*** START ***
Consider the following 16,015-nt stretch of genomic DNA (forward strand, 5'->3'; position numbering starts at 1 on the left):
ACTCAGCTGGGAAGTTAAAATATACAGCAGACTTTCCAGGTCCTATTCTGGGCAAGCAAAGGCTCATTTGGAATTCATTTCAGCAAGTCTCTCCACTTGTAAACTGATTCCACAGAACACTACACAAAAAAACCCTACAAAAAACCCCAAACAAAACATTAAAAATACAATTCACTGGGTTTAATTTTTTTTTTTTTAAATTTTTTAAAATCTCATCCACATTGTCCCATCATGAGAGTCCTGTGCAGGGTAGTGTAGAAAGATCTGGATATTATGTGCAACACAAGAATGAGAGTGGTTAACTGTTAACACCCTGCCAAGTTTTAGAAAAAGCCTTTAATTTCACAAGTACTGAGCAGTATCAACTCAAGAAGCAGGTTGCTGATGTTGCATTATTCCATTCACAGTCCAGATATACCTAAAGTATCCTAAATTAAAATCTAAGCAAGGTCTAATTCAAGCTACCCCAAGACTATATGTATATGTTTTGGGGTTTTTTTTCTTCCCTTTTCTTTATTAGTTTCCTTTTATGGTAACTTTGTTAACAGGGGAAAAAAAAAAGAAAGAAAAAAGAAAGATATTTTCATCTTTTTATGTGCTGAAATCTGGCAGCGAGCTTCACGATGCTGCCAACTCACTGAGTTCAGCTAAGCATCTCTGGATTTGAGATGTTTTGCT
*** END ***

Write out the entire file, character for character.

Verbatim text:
Consider the following 16,015-nt stretch of genomic DNA (forward strand, 5'->3'; position numbering starts at 1 on the left):
ACTCAGCTGGGAAGTTAAAATATACAGCAGACTTTCCAGGTCCTATTCTGGGCAAGCAAAGGCTCATTTGGAATTCATTTCAGCAAGTCTCTCCACTTGTAAACTGATTCCACAGAACACTACACAAAAAAACCCTACAAAAAACCCCAAACAAAACATTAAAAATACAATTCACTGGGTTTAATTTTTTTTTTTTTAAATTTTTTAAAATCTCATCCACATTGTCCCATCATGAGAGTCCTGTGCAGGGTAGTGTAGAAAGATCTGGATATTATGTGCAACACAAGAATGAGAGTGGTTAACTGTTAACACCCTGCCAAGTTTTAGAAAAAGCCTTTAATTTCACAAGTACTGAGCAGTATCAACTCAAGAAGCAGGTTGCTGATGTTGCATTATTCCATTCACAGTCCAGATATACCTAAAGTATCCTAAATTAAAATCTAAGCAAGGTCTAATTCAAGCTACCCCAAGACTATATGTATATGTTTTGGGGTTTTTTTTCTTCCCTTTTCTTTATTAGTTTCCTTTTATGGTAACTTTGTTAACAGGGGAAAAAAAAAAGAAAGAAAAAAGAAAGATATTTTCATCTTTTTATGTGCTGAAATCTGGCAGCGAGCTTCACGATGCTGCCAACTCACTGAGTTCAGCTAAGCATCTCTGGATTTGAGATGTTTTGCT